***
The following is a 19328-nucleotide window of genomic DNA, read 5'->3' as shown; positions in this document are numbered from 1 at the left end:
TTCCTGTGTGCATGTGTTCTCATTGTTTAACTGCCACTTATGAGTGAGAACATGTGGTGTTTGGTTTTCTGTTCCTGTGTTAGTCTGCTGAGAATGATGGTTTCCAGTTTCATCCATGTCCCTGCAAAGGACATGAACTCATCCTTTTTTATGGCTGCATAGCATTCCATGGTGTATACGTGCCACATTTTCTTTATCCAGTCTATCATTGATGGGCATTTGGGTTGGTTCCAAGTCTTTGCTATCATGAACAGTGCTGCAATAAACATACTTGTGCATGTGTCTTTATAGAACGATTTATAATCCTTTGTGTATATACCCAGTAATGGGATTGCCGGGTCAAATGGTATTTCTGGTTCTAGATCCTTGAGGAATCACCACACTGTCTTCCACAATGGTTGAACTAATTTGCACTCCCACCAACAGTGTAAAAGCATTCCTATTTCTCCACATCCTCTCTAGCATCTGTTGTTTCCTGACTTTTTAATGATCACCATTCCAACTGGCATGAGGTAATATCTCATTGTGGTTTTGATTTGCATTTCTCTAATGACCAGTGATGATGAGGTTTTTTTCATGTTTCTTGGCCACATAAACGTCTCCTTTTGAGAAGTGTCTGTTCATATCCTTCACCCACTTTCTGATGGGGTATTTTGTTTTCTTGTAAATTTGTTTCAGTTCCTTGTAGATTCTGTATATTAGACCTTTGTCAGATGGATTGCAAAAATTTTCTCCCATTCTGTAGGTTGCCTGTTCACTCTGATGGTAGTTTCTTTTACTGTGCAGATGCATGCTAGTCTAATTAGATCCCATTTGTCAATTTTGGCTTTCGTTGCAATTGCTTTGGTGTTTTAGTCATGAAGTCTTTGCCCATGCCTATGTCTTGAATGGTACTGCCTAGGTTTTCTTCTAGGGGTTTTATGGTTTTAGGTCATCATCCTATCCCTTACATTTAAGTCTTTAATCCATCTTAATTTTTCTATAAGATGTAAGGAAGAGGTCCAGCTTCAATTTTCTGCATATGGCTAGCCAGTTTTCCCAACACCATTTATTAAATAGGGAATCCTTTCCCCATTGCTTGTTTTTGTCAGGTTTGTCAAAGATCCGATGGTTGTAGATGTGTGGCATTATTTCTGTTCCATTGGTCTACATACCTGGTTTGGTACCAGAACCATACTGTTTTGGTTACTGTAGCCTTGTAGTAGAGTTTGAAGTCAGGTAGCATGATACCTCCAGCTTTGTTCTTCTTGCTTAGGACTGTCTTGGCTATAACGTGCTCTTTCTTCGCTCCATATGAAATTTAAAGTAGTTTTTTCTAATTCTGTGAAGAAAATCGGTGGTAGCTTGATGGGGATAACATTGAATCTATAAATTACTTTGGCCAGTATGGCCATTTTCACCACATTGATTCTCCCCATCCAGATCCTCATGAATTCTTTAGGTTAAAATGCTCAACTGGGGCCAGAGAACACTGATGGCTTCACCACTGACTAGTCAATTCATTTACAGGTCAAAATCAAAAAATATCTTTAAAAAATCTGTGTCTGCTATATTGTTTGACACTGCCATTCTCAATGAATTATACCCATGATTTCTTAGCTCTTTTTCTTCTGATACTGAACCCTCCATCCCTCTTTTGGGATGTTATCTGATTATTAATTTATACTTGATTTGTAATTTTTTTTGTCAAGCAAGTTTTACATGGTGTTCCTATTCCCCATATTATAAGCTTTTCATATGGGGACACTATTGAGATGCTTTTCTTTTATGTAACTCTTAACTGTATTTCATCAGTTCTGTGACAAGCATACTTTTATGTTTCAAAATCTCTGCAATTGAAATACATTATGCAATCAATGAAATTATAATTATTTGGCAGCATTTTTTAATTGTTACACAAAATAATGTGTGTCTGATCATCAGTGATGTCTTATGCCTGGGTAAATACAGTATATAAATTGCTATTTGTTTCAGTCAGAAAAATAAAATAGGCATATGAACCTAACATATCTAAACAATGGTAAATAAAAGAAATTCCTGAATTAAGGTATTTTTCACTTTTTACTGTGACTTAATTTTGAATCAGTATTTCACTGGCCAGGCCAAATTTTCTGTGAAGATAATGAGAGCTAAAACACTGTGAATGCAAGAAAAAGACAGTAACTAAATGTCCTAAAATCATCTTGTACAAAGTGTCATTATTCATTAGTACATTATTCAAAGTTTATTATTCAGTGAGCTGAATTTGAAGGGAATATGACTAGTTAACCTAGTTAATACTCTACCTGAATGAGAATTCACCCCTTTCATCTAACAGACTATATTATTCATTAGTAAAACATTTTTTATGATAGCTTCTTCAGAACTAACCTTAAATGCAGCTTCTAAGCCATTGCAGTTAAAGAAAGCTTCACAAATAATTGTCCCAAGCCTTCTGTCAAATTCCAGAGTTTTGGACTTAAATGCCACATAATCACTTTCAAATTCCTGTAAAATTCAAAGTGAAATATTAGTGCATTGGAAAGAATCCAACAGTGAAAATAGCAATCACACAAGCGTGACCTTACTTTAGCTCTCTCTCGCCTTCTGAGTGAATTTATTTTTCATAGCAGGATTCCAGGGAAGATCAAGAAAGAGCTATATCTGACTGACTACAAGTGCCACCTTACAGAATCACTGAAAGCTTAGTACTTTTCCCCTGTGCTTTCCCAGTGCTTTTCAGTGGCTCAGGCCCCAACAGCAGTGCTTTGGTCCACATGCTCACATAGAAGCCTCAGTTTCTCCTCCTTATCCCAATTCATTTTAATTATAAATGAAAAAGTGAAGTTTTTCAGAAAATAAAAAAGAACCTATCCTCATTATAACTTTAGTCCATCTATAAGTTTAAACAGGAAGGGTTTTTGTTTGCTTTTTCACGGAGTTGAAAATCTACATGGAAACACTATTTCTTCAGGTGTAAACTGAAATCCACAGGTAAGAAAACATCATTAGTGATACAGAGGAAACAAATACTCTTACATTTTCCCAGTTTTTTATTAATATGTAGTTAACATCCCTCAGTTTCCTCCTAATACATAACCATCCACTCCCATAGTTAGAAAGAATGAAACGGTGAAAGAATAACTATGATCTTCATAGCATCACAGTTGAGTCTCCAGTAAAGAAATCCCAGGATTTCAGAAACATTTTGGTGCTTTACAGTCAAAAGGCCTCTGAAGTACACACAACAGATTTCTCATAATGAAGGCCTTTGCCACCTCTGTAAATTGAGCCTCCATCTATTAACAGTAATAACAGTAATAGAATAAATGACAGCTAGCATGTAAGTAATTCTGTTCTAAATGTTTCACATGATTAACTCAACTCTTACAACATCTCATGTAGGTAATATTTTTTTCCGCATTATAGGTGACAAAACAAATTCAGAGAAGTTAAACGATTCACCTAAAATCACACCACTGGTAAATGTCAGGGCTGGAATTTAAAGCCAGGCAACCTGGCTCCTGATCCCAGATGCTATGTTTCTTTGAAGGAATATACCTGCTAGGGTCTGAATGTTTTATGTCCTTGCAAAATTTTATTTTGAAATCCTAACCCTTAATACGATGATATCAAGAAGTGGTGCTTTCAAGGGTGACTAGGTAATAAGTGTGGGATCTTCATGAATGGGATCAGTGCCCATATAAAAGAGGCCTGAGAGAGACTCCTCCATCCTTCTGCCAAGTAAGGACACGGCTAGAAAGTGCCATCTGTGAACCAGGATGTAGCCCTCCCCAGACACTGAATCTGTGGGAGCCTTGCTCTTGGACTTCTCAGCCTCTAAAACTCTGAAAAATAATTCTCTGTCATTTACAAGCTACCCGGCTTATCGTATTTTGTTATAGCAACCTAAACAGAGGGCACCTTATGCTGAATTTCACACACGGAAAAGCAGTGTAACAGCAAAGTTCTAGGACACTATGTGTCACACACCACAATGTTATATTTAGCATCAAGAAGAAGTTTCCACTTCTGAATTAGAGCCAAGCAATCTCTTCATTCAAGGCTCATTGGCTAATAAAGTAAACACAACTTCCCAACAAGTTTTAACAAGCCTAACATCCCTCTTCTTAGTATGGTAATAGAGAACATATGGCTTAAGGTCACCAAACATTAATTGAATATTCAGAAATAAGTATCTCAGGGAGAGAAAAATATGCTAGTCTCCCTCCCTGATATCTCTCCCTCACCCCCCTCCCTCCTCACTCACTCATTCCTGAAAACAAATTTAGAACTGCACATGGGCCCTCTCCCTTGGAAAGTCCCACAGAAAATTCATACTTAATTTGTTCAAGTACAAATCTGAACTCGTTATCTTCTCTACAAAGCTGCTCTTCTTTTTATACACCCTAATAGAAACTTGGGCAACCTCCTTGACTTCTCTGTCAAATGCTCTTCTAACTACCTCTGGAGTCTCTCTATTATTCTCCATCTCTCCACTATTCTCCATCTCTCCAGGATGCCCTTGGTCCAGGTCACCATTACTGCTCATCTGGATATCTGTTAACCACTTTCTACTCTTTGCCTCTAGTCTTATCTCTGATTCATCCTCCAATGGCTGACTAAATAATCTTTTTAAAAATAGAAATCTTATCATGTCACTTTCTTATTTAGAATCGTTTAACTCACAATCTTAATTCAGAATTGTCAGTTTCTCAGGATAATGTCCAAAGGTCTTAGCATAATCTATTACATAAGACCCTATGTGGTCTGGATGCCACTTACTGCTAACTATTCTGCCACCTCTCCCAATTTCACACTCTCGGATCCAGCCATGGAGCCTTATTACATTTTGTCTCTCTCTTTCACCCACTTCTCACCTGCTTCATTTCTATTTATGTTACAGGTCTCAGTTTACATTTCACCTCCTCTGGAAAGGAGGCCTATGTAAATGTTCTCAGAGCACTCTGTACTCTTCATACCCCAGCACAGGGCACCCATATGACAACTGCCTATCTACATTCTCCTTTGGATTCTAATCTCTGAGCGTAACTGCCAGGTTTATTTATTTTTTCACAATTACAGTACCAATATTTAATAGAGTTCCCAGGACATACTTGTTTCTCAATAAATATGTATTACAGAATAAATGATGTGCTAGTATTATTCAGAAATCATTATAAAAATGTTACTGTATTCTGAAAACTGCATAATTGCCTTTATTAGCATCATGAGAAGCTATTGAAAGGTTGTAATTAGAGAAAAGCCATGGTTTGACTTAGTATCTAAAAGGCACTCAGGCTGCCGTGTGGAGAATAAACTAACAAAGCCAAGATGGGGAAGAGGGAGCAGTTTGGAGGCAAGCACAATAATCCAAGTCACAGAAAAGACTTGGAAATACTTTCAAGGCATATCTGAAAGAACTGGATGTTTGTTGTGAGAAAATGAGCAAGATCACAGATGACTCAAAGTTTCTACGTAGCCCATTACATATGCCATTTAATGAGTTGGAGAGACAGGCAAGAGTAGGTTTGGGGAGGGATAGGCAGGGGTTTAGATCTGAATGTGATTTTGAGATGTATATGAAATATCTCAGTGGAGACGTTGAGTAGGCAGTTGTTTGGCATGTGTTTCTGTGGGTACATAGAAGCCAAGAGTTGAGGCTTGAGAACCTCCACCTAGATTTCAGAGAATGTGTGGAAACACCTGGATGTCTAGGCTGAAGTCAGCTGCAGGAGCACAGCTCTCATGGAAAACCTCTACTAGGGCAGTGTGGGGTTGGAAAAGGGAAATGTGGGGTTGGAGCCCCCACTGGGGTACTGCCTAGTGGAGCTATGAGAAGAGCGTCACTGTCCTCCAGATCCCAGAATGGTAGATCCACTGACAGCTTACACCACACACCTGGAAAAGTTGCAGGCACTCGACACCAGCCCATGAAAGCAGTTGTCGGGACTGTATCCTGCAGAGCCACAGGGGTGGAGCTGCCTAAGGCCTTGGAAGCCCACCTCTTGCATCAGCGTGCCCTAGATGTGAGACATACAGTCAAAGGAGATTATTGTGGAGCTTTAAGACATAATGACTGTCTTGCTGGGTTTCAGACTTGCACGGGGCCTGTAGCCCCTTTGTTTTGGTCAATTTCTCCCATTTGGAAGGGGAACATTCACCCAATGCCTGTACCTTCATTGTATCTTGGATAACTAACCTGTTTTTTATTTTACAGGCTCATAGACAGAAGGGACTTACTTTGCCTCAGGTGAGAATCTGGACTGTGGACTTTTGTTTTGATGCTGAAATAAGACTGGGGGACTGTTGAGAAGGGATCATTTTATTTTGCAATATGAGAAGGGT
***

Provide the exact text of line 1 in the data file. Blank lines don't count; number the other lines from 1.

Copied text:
The following is a 19328-nucleotide window of genomic DNA, read 5'->3' as shown; positions in this document are numbered from 1 at the left end: